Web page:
I agree there's certainly room for improvement, however when taking all these points together it shouldn't be that difficult to build a solution that's pretty close to what you want

    Friday, April 25, 2008 3:16 AM
    Moderator
  •  

    I have read the manual and stopped sbcore services. Nevertheless it is for me an un-official workaround for a bug which MS has left over in WHS. So I think to expect an official patch is not too much expected.

     

    Thanks for hint on starting the tray application manually.

    Friday, April 25, 2008 1:58 PM
  • The issue with SBSCORE is one left over from the base OS, not a Windows Home Server issue per se. But yes, I think it would be a good thing if a future update includes that patch.

    Regarding the broader issue of putting the server in a low power state and using Wake On LAN: I have pointed this out in other threads on this subject, but I'll repeat myself. Wake On LAN is not a reliable protocol, in any sense of the word "reliable." There are several major reasons why I believe the WHS team decided not to support/use WOL on the server.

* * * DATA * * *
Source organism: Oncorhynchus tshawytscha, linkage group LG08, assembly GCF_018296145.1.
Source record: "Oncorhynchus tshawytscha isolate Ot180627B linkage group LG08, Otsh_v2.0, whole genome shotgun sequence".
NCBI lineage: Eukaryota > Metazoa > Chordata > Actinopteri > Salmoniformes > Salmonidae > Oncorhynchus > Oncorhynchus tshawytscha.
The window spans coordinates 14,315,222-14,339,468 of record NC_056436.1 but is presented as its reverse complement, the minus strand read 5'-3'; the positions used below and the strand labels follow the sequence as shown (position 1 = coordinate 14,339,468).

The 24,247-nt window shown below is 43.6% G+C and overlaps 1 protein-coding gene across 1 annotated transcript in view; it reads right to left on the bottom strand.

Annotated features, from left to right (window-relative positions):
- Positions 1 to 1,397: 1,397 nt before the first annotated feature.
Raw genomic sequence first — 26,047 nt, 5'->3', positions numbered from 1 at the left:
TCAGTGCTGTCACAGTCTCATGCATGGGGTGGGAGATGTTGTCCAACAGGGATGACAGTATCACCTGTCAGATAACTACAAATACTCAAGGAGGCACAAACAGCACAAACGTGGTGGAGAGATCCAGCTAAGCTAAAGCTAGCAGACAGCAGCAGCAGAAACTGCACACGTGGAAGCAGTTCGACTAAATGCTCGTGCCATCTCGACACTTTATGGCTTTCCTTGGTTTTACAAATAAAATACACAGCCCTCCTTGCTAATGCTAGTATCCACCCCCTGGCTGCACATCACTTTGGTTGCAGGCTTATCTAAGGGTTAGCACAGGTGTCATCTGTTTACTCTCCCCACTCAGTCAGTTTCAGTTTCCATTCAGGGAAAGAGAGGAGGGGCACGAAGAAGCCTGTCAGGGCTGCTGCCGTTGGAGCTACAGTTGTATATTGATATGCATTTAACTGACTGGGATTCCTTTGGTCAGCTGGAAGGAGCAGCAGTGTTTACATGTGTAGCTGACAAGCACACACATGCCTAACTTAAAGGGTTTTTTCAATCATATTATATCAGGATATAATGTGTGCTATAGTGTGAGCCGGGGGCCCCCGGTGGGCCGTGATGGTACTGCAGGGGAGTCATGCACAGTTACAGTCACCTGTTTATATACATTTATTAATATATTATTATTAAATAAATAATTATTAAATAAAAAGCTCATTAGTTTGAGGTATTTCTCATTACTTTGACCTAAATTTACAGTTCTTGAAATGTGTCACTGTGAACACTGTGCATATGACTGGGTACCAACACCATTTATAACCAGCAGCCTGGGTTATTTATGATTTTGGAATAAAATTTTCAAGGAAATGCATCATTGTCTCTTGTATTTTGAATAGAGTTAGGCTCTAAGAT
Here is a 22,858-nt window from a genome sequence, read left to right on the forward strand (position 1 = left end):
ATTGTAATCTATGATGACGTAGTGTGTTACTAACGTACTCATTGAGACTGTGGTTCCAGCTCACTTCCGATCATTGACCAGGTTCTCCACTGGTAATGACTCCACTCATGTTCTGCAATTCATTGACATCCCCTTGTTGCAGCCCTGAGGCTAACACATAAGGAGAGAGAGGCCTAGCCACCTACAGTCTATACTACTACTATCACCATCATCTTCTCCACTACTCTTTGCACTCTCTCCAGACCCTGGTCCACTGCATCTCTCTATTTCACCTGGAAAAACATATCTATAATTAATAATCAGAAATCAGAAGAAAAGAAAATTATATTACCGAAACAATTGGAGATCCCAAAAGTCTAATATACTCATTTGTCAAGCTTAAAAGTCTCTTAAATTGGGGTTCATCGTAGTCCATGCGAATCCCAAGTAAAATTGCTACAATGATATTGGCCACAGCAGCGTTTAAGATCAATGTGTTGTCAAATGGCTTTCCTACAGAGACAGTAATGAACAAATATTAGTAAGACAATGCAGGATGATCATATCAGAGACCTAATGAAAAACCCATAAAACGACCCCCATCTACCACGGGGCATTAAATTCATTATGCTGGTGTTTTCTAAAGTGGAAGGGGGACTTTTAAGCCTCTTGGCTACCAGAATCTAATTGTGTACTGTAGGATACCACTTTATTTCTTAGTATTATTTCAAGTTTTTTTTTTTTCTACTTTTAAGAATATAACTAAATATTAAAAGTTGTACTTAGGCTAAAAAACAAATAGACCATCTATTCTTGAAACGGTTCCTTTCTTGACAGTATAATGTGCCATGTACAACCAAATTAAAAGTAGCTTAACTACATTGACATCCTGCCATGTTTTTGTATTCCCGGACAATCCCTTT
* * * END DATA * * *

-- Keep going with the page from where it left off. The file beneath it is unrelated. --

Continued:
• Hardware support is half-baked (at best); I have one fairly recent motherboard at home that doesn't support WOL at all, and I have another that doesn't support "magic packets", instead waking on any packet that reaches the network interface (including things like NetBIOS broadcast packets).
    • Driver support isn't much better.
    • Wake On LAN uses UDP broadcast (typically) to function. By it's nature, this is an unreliable protocol, in that there is no way to tell that the packet was received and is being acted on short of waiting a while then trying to access the remote resource. It's also an insecure protocol, but that's a topic for another day.
    • There is no support for WOL in Windows. The power management tab in Device Management is part of the NIC driver, not part of the OS, and it only configures how the NIC deals with an incoming packet. There's nothing anywhere to generate magic packets.